What to Say When a Friend Has Cancer

When I was diagnosed with cancer, my friend (who is also a cancer survivor) texted those words to me. I cherished this text. He said exactly what I needed to hear. It made me wonder if I’d said “the right” thing to him when he went through treatment. All I remember is offering him a bed to sleep on after surgery (he took it), ginger tea, and some homemade cookies. Other than that, I think I was completely at a loss for what to say.

When someone close to you tells you that they are diagnosed with something terrible, it’s easy to go into panic mode where you tell them how horrible you feel for them. The truth is, there is no one right thing to say to anyone and even when people said insensitive things to me, I didn’t get angry. (Like I said above, I’d been on the other side, not knowing what to say.) But at times, it made an already difficult time even more stressful.

So, I thought I’d share four of my favorite resources for communicating with and supporting a loved one who has cancer.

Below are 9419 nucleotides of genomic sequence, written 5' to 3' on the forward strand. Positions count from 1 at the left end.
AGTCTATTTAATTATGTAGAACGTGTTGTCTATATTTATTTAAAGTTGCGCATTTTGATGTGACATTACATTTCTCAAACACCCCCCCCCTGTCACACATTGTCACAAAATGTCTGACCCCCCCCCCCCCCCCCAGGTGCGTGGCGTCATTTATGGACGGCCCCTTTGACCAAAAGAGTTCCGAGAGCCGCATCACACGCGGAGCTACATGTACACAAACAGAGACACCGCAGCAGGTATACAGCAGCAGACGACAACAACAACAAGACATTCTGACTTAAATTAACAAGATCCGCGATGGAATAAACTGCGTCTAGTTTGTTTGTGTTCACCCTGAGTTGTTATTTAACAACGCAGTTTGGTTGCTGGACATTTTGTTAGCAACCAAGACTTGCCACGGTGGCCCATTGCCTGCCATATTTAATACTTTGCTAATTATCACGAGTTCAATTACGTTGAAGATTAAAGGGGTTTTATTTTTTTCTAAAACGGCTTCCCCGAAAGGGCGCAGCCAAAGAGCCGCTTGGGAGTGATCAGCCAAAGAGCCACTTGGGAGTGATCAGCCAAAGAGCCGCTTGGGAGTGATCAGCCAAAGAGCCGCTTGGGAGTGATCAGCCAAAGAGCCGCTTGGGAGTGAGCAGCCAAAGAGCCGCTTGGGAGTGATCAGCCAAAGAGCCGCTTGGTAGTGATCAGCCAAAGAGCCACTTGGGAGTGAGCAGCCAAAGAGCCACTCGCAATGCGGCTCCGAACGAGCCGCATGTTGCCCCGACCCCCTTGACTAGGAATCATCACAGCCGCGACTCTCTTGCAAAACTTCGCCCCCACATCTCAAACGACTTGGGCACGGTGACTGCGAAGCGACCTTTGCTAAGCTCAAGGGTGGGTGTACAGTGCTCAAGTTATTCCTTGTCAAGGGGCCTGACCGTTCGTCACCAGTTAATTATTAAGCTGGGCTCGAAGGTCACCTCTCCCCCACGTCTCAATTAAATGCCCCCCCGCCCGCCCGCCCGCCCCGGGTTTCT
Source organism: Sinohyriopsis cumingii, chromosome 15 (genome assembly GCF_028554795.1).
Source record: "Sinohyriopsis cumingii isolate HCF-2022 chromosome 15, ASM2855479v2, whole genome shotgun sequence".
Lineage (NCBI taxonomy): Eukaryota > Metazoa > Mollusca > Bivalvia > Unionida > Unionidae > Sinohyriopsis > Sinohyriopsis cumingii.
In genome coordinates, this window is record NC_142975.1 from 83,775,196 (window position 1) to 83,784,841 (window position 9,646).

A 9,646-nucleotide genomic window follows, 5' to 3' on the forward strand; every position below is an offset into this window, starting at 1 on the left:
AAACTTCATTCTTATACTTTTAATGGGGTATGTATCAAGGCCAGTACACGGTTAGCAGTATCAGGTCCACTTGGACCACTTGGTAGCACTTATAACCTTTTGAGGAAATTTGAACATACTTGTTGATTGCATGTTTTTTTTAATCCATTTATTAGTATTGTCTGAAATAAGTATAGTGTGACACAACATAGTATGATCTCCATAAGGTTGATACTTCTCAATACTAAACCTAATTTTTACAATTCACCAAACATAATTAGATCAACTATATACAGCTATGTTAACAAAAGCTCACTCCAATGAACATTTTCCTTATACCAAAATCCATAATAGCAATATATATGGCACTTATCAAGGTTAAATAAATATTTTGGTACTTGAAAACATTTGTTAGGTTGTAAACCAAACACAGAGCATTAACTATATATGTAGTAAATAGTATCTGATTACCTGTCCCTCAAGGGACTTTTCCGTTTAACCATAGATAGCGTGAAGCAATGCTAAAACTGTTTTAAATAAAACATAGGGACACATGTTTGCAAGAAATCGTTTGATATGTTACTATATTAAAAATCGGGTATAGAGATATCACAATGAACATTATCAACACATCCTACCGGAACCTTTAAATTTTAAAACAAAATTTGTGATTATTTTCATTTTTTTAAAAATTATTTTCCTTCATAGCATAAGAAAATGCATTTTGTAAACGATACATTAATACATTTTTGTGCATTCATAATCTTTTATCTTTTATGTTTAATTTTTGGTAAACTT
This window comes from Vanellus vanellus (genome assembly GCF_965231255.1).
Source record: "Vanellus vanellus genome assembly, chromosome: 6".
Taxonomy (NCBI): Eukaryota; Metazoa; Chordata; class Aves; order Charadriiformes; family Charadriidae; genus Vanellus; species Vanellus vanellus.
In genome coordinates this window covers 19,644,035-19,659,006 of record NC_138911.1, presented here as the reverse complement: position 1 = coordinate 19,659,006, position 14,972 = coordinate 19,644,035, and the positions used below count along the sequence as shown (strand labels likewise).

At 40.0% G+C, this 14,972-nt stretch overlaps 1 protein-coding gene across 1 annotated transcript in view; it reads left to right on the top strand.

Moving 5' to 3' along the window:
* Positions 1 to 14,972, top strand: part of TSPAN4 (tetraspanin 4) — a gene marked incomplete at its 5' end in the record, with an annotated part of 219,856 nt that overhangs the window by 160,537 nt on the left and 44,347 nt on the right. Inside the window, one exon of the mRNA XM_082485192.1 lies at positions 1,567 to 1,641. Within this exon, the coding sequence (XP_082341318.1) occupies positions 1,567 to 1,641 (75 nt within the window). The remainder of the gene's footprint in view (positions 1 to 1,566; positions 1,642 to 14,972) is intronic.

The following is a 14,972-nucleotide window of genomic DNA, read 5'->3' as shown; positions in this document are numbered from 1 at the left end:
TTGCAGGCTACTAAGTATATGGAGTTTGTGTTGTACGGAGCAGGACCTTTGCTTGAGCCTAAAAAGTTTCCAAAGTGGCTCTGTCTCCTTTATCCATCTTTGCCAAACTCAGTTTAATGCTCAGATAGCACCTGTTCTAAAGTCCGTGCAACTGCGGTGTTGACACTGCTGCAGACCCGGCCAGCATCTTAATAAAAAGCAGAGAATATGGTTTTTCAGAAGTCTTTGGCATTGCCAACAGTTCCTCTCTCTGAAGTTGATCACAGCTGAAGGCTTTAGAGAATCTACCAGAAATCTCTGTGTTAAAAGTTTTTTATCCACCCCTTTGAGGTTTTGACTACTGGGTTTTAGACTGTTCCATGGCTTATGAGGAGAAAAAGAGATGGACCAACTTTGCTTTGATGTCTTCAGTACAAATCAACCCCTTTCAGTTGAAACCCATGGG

1. When someone is going through a rough patch – any kind of rough patch – the best thing you can do for them is to pause, stay calm, and listen. This is where your mindfulness practice comes into play. Instead of going with your gut reaction – which may be to scream “No!!!!” or otherwise react dramatically — do your best to hold the space and be supportive. I realize that “hold the space” may sound a little woo-woo. What I mean is, keep your energy and facial expressions even while they talk to you. Create a safe, supportive environment for them to share (or not share) exactly what they can handle in that moment.

And BE POSITIVE. It’s not their job to take care of you and your emotions right now. It’s your job to simply be there for them. This video is THE BEST for giving you encouragement along these lines. My favorite line is, “If you come across cancer, let it transform you into your most positive self.”

2. If you need to talk through your own fears, sadness, and terror, that’s OK. Just don’t do it with the person who has cancer. And don’t do it with their husband. Or mother. Or sister. Do it with someone who is further away from the patient than you — this is what’s called the Ring Theory or Comfort In, Dump Out. I learned about it from this article that ran in the LA Times: How Not to Say the Wrong Thing